James Cook - A Journal of the proceedings of His Majesty's Bark Endeavour on a voyage round the world, by Lieutenant James Cook, Commander, commencing the 25th of May 1768 - 23 Oct. 1770 - Page 71

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page 71 
Remarkable Occurrences & I.[Incidents] in the South Sea's -
Little wind & Calm & some Lightning a thing we have not seen for sometime Past, & therefore suppose not common in these Seas in high Latitudes Variation 5º. 34 Et.-

Firstpart Calm,Middle light breezes. latter fresh breeze &  Hazey PM had several Azmth. all of which gave the Variation less then 4º East but they were a little doubtful on account of the moving of the Ship what winds we have had this day hath been from the Eastward & are the first we have had from that Quarter since we left the Latitude 58º.46'-
First & Middle parts fresh Gales & Cloudy with some rain, the Latter little wind & Cloudy-

Firstpt. Calm & light Airs, remainder very strong gales & Squally with Showers of rain which at length brought us under our two Courses & close reef'd Main topsail-

Firstpt. Strong Gales & Cloudy the remainder  Gentle Breezes & clear wea.er.of  set the tops.l one Reef out a large swell from the SWt.

The formerpt. little wind & fine clear wea.er. the Air full as warm as in the same Degree of Nº. Latitude at the Correspondent Season of the Year the SWt. swells still keeps up notwithstanding the Gale hath been over about 30 Hours, a Proof that there is no land near in that Quarter, the remainder part of this day fresh breezes & clear at 9 AM took 3 Sets of Obser.on.of the sun & moon in order to find the Long.de of the Ship-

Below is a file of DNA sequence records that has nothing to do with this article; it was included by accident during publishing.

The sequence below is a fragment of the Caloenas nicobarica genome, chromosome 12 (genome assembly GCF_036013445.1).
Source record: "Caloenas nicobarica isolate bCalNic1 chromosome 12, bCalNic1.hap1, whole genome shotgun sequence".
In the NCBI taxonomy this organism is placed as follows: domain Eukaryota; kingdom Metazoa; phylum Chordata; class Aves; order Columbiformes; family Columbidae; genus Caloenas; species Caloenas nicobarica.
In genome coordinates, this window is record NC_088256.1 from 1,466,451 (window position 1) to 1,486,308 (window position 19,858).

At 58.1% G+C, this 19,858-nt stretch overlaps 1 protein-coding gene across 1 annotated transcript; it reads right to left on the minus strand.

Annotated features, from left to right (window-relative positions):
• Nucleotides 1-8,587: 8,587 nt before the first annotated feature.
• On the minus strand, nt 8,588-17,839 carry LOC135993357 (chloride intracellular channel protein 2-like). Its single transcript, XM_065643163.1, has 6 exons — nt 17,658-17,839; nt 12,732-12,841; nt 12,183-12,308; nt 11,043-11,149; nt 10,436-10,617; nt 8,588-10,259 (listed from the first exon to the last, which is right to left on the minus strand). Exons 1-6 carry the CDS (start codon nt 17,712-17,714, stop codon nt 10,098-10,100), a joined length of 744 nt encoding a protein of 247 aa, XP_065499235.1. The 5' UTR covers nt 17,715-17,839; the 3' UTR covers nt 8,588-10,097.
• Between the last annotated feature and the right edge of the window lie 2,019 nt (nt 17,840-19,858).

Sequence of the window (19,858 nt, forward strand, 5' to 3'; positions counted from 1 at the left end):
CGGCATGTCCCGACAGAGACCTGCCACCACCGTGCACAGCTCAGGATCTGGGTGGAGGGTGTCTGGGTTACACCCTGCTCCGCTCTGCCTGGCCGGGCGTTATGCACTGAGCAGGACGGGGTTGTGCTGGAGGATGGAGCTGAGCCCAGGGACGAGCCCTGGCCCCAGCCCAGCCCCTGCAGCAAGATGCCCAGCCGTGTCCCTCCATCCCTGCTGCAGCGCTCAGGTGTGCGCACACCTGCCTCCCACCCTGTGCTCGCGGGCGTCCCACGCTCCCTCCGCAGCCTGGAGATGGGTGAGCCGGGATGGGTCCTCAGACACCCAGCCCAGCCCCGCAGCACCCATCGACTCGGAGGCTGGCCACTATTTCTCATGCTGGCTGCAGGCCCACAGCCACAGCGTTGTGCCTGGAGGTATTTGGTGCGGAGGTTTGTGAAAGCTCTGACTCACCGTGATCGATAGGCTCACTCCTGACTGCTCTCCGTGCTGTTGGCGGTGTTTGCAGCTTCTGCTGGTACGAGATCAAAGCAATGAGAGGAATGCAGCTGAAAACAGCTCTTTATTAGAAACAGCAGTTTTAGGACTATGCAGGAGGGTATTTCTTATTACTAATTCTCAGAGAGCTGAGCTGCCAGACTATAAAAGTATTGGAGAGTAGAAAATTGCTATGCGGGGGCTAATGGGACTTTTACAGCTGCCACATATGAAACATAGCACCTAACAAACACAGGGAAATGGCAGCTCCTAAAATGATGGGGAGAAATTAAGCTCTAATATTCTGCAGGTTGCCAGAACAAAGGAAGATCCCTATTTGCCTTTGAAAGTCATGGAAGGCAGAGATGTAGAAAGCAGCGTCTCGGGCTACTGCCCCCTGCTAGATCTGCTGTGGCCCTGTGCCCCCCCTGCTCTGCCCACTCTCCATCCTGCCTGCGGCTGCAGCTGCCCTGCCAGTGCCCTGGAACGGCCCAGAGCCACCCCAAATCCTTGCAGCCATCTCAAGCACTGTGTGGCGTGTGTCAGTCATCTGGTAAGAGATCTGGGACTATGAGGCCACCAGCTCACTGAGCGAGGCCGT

Firstpt. fresh breezes. the remainder mod.te breezes & clear wea.er The result of the Foremention'd Observ.ons gives 110º.33 Wt. Long.de from Greenwich & exactly agrees with the Long.de given by the Log from Cape Horn, this Agreem.t of the two Long.de after a Run of 660 Leagues is surprising & much more than could be expected, but as it is so, it serves to prove as well as the repeated trials we have made when the wea.er. would Permit. that we have had no Curr.t that hath Affected the Ship since we came [margin] Reasons for no land being near [/margin]
-into these Seas this must be a great Sign that we have been near no land of any extent because near land are generally found Currents, it is well known that on the Eastside of the Continent on the Nº. Sea we meet with Currents above 100 Leag.s from the Land & even in the Middle of the Atlantic Ocean between Africa & America are always found Currents & I can see no reason why Currents should not be found in this Sea supposing a Continent or lands lay not far West from us as some have immagend, & of such lands was ever seen we cannot be far from it, as we are now 560 Leag.s Wt. of the Coast of Chile-
formerpt. fresh gales & hazey with much rain the remainder a Strong fresh gale & pretty clear w.r

Firstpt. mod.te breezes, remainder calm & clear wea.er AM employ'd filling salt Water in the Fore Hold & airing all the spare Sails-

firstpt. Calm remainder a fine genteel breeze & clear wea.er, Var.on of Azmth. & Ampl.d this Evening 2º.26' Et. the SWt. swell still keeps up notwithstandg it hath been Calm 24 Hours-

First & Latter parts fine Clear wea.er.the Middle fresh gales & Hazey with -

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